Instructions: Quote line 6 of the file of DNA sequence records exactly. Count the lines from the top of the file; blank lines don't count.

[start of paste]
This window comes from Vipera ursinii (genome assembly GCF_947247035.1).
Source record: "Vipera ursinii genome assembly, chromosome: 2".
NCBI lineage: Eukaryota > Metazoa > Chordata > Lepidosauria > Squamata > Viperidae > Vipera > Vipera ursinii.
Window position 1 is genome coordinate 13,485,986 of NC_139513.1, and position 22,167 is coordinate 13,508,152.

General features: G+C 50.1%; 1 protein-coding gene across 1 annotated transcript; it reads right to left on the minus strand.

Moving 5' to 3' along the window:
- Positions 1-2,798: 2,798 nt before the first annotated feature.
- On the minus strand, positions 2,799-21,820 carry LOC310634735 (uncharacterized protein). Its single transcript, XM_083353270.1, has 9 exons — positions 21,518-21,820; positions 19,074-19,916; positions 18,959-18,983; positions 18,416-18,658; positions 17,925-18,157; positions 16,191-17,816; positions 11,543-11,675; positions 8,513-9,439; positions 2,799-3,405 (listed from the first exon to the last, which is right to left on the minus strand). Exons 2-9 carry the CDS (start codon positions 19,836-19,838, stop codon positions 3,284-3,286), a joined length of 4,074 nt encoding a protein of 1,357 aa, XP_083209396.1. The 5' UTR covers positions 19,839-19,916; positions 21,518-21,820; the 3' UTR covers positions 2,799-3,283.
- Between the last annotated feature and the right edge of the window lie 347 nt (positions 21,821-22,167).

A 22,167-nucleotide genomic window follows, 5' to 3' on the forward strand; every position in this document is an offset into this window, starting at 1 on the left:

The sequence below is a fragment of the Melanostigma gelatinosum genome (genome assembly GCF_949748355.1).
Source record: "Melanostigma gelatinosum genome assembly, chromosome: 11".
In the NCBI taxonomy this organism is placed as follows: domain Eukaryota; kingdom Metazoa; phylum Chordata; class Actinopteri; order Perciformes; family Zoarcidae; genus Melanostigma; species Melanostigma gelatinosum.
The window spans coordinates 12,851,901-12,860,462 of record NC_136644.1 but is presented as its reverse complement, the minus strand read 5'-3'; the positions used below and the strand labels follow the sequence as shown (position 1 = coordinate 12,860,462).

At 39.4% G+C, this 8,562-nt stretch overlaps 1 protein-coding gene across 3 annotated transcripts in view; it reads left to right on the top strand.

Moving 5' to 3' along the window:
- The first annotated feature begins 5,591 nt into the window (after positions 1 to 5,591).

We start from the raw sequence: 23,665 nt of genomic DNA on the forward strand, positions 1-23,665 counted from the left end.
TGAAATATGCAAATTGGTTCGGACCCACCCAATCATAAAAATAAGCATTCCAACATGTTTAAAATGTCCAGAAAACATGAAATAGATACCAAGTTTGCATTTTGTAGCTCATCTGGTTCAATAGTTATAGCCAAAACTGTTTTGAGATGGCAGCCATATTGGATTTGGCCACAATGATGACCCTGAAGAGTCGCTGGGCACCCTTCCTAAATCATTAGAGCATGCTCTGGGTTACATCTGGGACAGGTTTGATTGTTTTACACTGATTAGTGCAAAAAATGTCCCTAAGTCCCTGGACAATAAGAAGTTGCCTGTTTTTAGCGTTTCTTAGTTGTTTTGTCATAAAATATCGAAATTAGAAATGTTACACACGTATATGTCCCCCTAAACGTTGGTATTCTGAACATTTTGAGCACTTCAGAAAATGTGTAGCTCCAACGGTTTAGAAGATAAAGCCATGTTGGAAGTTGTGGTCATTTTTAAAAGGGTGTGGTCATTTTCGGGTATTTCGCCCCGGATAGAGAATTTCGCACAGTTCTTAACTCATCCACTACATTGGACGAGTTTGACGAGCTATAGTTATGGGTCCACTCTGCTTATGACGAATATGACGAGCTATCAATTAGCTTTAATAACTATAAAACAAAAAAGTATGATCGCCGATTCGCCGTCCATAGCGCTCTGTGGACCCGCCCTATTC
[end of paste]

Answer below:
Moving 5' to 3' along the window: